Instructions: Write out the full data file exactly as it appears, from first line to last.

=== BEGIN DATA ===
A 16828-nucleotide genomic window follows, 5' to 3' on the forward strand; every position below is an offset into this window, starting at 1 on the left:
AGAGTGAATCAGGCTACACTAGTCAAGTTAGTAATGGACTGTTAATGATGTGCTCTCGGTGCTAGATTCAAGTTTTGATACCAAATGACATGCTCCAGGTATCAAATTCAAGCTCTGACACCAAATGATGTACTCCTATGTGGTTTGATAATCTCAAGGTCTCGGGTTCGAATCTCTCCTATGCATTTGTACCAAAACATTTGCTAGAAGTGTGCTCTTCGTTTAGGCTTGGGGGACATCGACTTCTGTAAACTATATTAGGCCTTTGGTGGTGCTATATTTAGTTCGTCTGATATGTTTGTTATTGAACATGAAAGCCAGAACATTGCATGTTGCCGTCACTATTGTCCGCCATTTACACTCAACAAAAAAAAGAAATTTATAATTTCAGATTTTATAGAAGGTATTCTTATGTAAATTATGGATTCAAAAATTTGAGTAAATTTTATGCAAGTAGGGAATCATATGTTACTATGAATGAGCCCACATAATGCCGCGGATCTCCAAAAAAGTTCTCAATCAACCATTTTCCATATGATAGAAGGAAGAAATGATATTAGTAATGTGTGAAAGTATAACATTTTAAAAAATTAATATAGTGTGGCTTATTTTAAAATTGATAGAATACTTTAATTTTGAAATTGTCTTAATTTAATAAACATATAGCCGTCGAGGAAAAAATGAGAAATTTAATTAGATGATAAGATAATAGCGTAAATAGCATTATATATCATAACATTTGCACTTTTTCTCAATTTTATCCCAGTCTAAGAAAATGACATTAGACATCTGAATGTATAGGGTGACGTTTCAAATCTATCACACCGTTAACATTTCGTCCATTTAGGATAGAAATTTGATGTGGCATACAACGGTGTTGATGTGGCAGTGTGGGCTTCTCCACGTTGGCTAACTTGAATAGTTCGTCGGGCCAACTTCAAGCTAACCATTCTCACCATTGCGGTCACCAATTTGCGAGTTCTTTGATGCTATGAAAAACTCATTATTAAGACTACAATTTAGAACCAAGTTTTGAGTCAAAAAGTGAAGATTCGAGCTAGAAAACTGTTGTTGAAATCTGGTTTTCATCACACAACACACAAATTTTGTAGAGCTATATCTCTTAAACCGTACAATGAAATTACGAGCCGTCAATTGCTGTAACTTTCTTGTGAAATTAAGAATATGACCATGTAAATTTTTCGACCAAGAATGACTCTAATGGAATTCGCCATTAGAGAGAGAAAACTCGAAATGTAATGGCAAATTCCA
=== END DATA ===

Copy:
A 16828-nucleotide genomic window follows, 5' to 3' on the forward strand; every position below is an offset into this window, starting at 1 on the left:
AGAGTGAATCAGGCTACACTAGTCAAGTTAGTAATGGACTGTTAATGATGTGCTCTCGGTGCTAGATTCAAGTTTTGATACCAAATGACATGCTCCAGGTATCAAATTCAAGCTCTGACACCAAATGATGTACTCCTATGTGGTTTGATAATCTCAAGGTCTCGGGTTCGAATCTCTCCTATGCATTTGTACCAAAACATTTGCTAGAAGTGTGCTCTTCGTTTAGGCTTGGGGGACATCGACTTCTGTAAACTATATTAGGCCTTTGGTGGTGCTATATTTAGTTCGTCTGATATGTTTGTTATTGAACATGAAAGCCAGAACATTGCATGTTGCCGTCACTATTGTCCGCCATTTACACTCAACAAAAAAAAGAAATTTATAATTTCAGATTTTATAGAAGGTATTCTTATGTAAATTATGGATTCAAAAATTTGAGTAAATTTTATGCAAGTAGGGAATCATATGTTACTATGAATGAGCCCACATAATGCCGCGGATCTCCAAAAAAGTTCTCAATCAACCATTTTCCATATGATAGAAGGAAGAAATGATATTAGTAATGTGTGAAAGTATAACATTTTAAAAAATTAATATAGTGTGGCTTATTTTAAAATTGATAGAATACTTTAATTTTGAAATTGTCTTAATTTAATAAACATATAGCCGTCGAGGAAAAAATGAGAAATTTAATTAGATGATAAGATAATAGCGTAAATAGCATTATATATCATAACATTTGCACTTTTTCTCAATTTTATCCCAGTCTAAGAAAATGACATTAGACATCTGAATGTATAGGGTGACGTTTCAAATCTATCACACCGTTAACATTTCGTCCATTTAGGATAGAAATTTGATGTGGCATACAACGGTGTTGATGTGGCAGTGTGGGCTTCTCCACGTTGGCTAACTTGAATAGTTCGTCGGGCCAACTTCAAGCTAACCATTCTCACCATTGCGGTCACCAATTTGCGAGTTCTTTGATGCTATGAAAAACTCATTATTAAGACTACAATTTAGAACCAAGTTTTGAGTCAAAAAGTGAAGATTCGAGCTAGAAAACTGTTGTTGAAATCTGGTTTTCATCACACAACACACAAATTTTGTAGAGCTATATCTCTTAAACCGTACAATGAAATTACGAGCCGTCAATTGCTGTAACTTTCTTGTGAAATTAAGAATATGACCATGTAAATTTTTCGACCAAGAATGACTCTAATGGAATTCGCCATTAGAGAGAGAAAACTCGAAATGTAATGGCAAATTCCA